LAURINBURG — Each at various stages in their grief, hundreds gathered at Northview Harvest Ministries on Thursday to reflect on the loss of a loved one.
Scotland Regional Hospice invited the friends and families of those who died in its care between November 2014 and October 2015 to an annual memorial service to light a candle in memory of those lost. Hospice chaplain Robbin Mundy described the evening as a “celebration of life, love, and hope.”
Sheriff Ralph Kersey and a trio of officers performed “It Is Well With My Soul” before Hospice medical director Valeriana Esteves-Jute led the assembly in a pledge to remember, in all circumstances from “the summer suns and field of brightness” to “the winter chill and blankets of whiteness.”
More than 300 names and photographs were projected onto the wall of the Northview sanctuary as each name was pronounced by Hospice staff, cueing each person’s family to come forward and light a candle.
“The first thing that comes to my mind is it’s a sad occasion, but it’s a happy occasion,” said Hospice nurse Patty Williams. “It’s sad for them because it’s bringing back all these memories, but it’s good to see all these people again. We’ve taken care of their family members so it’s just like seeing your family again.”
“This is our way of showing our appreciation for them letting us be a part of their lives,” added CNA Iris Smith.
Whether they lost a loved one last month or late last year, each person who remembered a departed mother, father, sibling, grandparent, or friend did so at a different point on the same journey.
Charles Wentz, director of the Scotland Family Counseling Center and a Presbyterian elder, recalled his sister’s death in 1992 under Hospice care.
“Here I am, 23 years later, and I can remember the smallest of details of those last days — you can probably remember the smallest of details,” Wentz said. “It took me quite a few months to get back to a good place. Grief is like that.”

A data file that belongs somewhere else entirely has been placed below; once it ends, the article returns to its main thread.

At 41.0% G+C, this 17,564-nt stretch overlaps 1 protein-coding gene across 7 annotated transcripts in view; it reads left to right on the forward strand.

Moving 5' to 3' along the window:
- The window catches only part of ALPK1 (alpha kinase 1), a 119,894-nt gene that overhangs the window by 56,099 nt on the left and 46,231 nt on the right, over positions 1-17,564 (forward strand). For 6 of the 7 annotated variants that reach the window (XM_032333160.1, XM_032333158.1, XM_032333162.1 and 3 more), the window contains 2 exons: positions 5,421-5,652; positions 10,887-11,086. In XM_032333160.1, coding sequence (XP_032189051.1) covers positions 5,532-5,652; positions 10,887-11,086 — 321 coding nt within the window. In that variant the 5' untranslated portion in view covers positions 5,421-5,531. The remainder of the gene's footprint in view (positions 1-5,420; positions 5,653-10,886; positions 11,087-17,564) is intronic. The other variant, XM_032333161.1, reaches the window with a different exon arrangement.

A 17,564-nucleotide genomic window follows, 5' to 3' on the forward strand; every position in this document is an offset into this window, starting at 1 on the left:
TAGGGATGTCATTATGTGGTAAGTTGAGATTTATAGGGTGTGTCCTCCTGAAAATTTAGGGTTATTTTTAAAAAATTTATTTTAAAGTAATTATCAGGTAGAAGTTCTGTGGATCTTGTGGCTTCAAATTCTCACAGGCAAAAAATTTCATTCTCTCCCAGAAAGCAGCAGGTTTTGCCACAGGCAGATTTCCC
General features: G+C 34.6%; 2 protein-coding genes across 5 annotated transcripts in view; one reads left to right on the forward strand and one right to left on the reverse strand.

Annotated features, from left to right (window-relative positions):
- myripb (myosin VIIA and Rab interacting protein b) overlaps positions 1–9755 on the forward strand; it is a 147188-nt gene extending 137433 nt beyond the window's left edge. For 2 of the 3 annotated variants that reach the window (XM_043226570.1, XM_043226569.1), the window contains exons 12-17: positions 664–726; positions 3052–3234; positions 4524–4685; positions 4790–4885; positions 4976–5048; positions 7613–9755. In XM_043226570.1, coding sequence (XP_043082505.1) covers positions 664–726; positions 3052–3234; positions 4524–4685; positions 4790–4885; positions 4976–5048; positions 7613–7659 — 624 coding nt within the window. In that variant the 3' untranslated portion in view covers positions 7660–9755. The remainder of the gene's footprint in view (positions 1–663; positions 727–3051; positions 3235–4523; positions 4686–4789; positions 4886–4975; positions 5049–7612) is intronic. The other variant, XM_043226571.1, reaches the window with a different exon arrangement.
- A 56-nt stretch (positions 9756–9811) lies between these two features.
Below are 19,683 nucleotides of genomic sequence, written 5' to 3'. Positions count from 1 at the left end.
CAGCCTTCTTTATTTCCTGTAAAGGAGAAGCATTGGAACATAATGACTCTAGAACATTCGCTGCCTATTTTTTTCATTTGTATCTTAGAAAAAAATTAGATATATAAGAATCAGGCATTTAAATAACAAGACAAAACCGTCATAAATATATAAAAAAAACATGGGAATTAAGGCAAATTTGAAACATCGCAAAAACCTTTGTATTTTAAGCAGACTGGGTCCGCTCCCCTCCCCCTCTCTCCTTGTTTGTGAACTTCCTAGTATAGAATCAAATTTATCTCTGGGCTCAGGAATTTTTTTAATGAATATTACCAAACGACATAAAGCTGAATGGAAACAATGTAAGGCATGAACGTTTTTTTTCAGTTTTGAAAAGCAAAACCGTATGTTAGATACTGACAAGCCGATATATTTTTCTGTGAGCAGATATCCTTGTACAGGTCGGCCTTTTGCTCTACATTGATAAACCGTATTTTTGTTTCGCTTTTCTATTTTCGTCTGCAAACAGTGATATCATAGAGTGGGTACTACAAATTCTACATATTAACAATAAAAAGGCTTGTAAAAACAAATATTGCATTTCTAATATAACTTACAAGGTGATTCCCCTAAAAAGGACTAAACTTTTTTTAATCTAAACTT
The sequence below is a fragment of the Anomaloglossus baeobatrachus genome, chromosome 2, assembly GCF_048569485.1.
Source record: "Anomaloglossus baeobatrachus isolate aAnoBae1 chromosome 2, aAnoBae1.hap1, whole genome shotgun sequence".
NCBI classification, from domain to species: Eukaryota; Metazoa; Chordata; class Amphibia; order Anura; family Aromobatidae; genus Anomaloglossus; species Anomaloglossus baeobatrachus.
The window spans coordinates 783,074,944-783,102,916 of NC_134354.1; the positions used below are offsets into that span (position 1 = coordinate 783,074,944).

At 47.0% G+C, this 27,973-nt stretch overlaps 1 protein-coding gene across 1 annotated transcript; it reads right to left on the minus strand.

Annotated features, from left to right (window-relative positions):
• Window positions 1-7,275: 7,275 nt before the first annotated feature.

The void left by the loss of a loved one, Wentz said, can only be filled by a conscious choice to remember them through a lens of celebration and with honor of their wishes that those they leave behind live their lives to the fullest.
“I understand and I view grief as a normal and natural human response to loss. At some point in our grieving process we become overwhelmed and we realize that our grief is controlling our life. It’s usually then that we make a decision to change.”
Wentz quoted Fannie Gilmore, a retired Laurinburg educator who died in August at the age of 90. Mentally well-prepared for the end of her life, Gilmore described her experience of pulling together the threads of her life as “a joyous, joyous time.”
“I am comfortable, I have peace,” Wentz read from Gilmore’s testimony. “It’s just been a wonderful rebirth, revival, reconnection. Everything seems like it’s just laid out, as if God is saying: I am with you, no matter what.”
Mary Katherine Murphy can be reached at 910-506-3169.